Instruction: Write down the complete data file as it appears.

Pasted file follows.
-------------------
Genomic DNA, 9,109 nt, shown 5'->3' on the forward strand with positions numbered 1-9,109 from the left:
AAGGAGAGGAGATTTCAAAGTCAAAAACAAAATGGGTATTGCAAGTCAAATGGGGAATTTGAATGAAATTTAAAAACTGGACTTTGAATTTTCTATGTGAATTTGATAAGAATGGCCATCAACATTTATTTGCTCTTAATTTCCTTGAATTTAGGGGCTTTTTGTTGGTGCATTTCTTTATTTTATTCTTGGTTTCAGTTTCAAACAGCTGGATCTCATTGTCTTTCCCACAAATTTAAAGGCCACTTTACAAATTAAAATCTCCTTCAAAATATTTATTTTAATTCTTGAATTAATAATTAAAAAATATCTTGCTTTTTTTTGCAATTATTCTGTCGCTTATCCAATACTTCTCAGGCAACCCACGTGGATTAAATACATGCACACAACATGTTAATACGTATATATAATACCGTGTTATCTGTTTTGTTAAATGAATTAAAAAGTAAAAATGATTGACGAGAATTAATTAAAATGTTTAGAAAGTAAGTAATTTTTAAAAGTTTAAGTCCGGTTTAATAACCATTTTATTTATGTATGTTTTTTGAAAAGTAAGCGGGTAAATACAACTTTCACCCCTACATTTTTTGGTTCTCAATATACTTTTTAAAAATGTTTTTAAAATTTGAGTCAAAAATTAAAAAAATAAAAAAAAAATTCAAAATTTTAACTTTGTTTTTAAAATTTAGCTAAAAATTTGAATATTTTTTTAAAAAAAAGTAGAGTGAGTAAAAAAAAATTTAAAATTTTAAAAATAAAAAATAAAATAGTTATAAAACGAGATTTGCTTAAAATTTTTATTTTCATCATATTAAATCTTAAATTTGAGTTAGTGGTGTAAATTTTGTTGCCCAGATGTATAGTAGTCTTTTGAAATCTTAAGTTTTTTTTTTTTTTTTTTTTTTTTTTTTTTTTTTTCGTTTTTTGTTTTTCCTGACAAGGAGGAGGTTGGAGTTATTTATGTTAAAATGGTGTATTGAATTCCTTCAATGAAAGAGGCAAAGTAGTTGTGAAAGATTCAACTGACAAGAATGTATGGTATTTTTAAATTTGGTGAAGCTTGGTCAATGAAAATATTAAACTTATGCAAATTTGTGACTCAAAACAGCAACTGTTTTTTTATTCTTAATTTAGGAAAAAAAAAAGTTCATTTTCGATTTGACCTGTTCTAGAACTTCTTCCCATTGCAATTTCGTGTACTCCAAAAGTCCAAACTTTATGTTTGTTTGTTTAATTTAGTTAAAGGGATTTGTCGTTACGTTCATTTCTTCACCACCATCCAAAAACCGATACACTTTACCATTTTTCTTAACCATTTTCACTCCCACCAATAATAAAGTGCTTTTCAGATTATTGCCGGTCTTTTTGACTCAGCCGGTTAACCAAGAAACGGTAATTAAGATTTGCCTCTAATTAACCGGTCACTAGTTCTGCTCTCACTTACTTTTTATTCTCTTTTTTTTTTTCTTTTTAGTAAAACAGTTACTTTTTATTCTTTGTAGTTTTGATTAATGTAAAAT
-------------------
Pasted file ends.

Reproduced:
Genomic DNA, 9,109 nt, shown 5'->3' on the forward strand with positions numbered 1-9,109 from the left:
AAGGAGAGGAGATTTCAAAGTCAAAAACAAAATGGGTATTGCAAGTCAAATGGGGAATTTGAATGAAATTTAAAAACTGGACTTTGAATTTTCTATGTGAATTTGATAAGAATGGCCATCAACATTTATTTGCTCTTAATTTCCTTGAATTTAGGGGCTTTTTGTTGGTGCATTTCTTTATTTTATTCTTGGTTTCAGTTTCAAACAGCTGGATCTCATTGTCTTTCCCACAAATTTAAAGGCCACTTTACAAATTAAAATCTCCTTCAAAATATTTATTTTAATTCTTGAATTAATAATTAAAAAATATCTTGCTTTTTTTTGCAATTATTCTGTCGCTTATCCAATACTTCTCAGGCAACCCACGTGGATTAAATACATGCACACAACATGTTAATACGTATATATAATACCGTGTTATCTGTTTTGTTAAATGAATTAAAAAGTAAAAATGATTGACGAGAATTAATTAAAATGTTTAGAAAGTAAGTAATTTTTAAAAGTTTAAGTCCGGTTTAATAACCATTTTATTTATGTATGTTTTTTGAAAAGTAAGCGGGTAAATACAACTTTCACCCCTACATTTTTTGGTTCTCAATATACTTTTTAAAAATGTTTTTAAAATTTGAGTCAAAAATTAAAAAAATAAAAAAAAAATTCAAAATTTTAACTTTGTTTTTAAAATTTAGCTAAAAATTTGAATATTTTTTTAAAAAAAAGTAGAGTGAGTAAAAAAAAATTTAAAATTTTAAAAATAAAAAATAAAATAGTTATAAAACGAGATTTGCTTAAAATTTTTATTTTCATCATATTAAATCTTAAATTTGAGTTAGTGGTGTAAATTTTGTTGCCCAGATGTATAGTAGTCTTTTGAAATCTTAAGTTTTTTTTTTTTTTTTTTTTTTTTTTTTTTTTTTTCGTTTTTTGTTTTTCCTGACAAGGAGGAGGTTGGAGTTATTTATGTTAAAATGGTGTATTGAATTCCTTCAATGAAAGAGGCAAAGTAGTTGTGAAAGATTCAACTGACAAGAATGTATGGTATTTTTAAATTTGGTGAAGCTTGGTCAATGAAAATATTAAACTTATGCAAATTTGTGACTCAAAACAGCAACTGTTTTTTTATTCTTAATTTAGGAAAAAAAAAAGTTCATTTTCGATTTGACCTGTTCTAGAACTTCTTCCCATTGCAATTTCGTGTACTCCAAAAGTCCAAACTTTATGTTTGTTTGTTTAATTTAGTTAAAGGGATTTGTCGTTACGTTCATTTCTTCACCACCATCCAAAAACCGATACACTTTACCATTTTTCTTAACCATTTTCACTCCCACCAATAATAAAGTGCTTTTCAGATTATTGCCGGTCTTTTTGACTCAGCCGGTTAACCAAGAAACGGTAATTAAGATTTGCCTCTAATTAACCGGTCACTAGTTCTGCTCTCACTTACTTTTTATTCTCTTTTTTTTTTTCTTTTTAGTAAAACAGTTACTTTTTATTCTTTGTAGTTTTGATTAATGTAAAAT